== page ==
Moms always say breakfast is essential to a healthy life and diet gurus have long claimed it's key to getting those extra pounds off.
But a new study says eating breakfast, or not eating breakfast, has no impact on weight loss efforts.
The study, conducted by over a dozen researchers at the University of Alabama at Birmingham, is pretty clear: there is no correlation between that first morning meal and a weight loss initiative.
"A recommendation to eat or skip breakfast for weight loss was effective at changing self-reported breakfast eating habits, but contrary to widely espoused views this had no discernable effect on weight loss in free-living adults who were attempting to lose weight," states the study's conclusions.
The authors note that while breakfast has been associated with lower body weight in observational studies the effectiveness of such recommendations had been unknown. The research team conducted a 16-week trial with 309 healthy yet overweight and obese adults ages 20 to 65 years of age. One group ate breakfast and the other did not.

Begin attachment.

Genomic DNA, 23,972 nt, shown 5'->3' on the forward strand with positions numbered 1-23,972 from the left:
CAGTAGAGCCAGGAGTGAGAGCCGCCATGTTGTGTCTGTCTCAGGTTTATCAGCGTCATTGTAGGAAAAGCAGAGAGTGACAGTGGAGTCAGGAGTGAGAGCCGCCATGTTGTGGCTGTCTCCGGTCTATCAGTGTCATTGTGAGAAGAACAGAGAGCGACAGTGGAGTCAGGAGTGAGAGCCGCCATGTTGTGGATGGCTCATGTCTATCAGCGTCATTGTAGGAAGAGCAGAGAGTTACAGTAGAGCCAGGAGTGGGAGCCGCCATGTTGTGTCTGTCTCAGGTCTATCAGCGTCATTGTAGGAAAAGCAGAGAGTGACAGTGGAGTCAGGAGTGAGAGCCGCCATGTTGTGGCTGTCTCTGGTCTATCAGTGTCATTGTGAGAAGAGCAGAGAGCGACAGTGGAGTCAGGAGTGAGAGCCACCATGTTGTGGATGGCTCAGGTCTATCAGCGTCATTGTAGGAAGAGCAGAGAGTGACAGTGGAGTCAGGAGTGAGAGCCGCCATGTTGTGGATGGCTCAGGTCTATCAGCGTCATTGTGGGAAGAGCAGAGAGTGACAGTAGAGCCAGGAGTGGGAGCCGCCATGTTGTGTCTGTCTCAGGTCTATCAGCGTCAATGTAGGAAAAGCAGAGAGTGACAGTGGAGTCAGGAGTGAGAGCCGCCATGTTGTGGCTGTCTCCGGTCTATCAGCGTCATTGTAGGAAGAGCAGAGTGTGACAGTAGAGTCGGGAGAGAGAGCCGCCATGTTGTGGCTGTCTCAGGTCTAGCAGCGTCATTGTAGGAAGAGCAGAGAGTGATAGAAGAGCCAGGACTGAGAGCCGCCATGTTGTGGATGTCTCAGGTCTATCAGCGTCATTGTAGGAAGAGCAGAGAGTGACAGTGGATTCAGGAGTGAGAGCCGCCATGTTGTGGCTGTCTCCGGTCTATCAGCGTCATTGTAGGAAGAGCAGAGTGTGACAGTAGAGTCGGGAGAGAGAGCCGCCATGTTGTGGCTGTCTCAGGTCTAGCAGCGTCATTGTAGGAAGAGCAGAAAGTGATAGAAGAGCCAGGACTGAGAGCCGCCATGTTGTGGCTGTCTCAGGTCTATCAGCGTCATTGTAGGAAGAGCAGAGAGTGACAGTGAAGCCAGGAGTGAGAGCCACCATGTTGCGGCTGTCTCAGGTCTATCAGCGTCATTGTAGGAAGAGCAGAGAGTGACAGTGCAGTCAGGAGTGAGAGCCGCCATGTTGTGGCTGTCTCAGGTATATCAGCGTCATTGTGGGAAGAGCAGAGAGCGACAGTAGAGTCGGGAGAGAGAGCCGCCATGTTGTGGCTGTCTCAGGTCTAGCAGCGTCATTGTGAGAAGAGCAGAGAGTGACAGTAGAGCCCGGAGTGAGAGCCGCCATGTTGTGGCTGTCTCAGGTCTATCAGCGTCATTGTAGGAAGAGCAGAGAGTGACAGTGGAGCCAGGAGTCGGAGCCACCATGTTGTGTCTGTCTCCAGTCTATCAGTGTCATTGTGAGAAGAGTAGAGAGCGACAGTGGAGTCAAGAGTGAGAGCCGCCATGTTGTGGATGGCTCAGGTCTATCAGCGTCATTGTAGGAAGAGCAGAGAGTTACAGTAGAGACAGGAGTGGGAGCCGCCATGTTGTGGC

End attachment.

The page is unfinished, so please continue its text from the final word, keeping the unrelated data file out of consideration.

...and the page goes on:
"Previous studies have mostly demonstrated correlation, but not necessarily causation," said study lead author Emily Dhurandhar, assistant professor in the Department of Health Behavior. "In contrast, we used a large, randomized controlled trial to examine whether or not breakfast recommendations have a causative effect on weight loss, with weight change as our primary outcome."
The authors noted that there were some limitations in the study as it only measured body weight results and that participants were left to their own choices in terms of breakfast foods though they were given guidance of what a healthy breakfast involves.
"The field of obesity and weight loss is full of commonly held beliefs that have not been subjected to rigorous testing; we have now found that one such belief does not seem to hold up when tested," said David Allison, director of the UAB Nutrition Obesity Research Center and senior investigator on the project.
One of the most recent studies regarding obesity, as reported by Tech Times, claimed that the big issue behind the endemic obesity problem in the U.S. is too much availability and affordability of all kinds of food.
"The high cost of healthy food may not be the problem as far as obesity is concerned, rather it is the excess availability and affordability of all types of food," Roland Sturm, PhD, study report's lead author said.